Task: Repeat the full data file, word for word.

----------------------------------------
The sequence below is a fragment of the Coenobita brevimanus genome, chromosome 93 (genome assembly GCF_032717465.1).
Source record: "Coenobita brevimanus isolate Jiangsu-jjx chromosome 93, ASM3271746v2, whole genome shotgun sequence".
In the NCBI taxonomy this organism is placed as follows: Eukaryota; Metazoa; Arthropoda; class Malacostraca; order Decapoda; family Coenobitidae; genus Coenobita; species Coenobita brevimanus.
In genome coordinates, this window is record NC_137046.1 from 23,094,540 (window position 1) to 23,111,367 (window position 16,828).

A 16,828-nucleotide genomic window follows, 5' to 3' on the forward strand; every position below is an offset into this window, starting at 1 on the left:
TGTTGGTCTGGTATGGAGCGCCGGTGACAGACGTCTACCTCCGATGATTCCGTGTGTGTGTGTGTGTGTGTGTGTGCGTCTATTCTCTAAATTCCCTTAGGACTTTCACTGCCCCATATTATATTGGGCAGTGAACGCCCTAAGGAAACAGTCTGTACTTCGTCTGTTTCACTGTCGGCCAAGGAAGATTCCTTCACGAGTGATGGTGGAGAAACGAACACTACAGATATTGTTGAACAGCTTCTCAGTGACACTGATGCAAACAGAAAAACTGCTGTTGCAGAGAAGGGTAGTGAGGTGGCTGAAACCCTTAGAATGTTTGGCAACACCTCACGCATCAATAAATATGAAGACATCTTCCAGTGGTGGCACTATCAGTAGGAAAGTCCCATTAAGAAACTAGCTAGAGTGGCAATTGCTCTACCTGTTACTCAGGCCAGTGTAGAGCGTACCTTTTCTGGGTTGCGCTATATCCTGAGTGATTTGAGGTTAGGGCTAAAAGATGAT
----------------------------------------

The sequence below is a fragment of the Coenobita brevimanus genome, chromosome 93 (genome assembly GCF_032717465.1).
Source record: "Coenobita brevimanus isolate Jiangsu-jjx chromosome 93, ASM3271746v2, whole genome shotgun sequence".
In the NCBI taxonomy this organism is placed as follows: Eukaryota; Metazoa; Arthropoda; class Malacostraca; order Decapoda; family Coenobitidae; genus Coenobita; species Coenobita brevimanus.
In genome coordinates, this window is record NC_137046.1 from 23,094,540 (window position 1) to 23,111,367 (window position 16,828).

A 16,828-nucleotide genomic window follows, 5' to 3' on the forward strand; every position below is an offset into this window, starting at 1 on the left:
TGTTGGTCTGGTATGGAGCGCCGGTGACAGACGTCTACCTCCGATGATTCCGTGTGTGTGTGTGTGTGTGTGTGTGCGTCTATTCTCTAAATTCCCTTAGGACTTTCACTGCCCCATATTATATTGGGCAGTGAACGCCCTAAGGAAACAGTCTGTACTTCGTCTGTTTCACTGTCGGCCAAGGAAGATTCCTTCACGAGTGATGGTGGAGAAACGAACACTACAGATATTGTTGAACAGCTTCTCAGTGACACTGATGCAAACAGAAAAACTGCTGTTGCAGAGAAGGGTAGTGAGGTGGCTGAAACCCTTAGAATGTTTGGCAACACCTCACGCATCAATAAATATGAAGACATCTTCCAGTGGTGGCACTATCAGTAGGAAAGTCCCATTAAGAAACTAGCTAGAGTGGCAATTGCTCTACCTGTTACTCAGGCCAGTGTAGAGCGTACCTTTTCTGGGTTGCGCTATATCCTGAGTGATTTGAGGTTAGGGCTAAAAGATGAT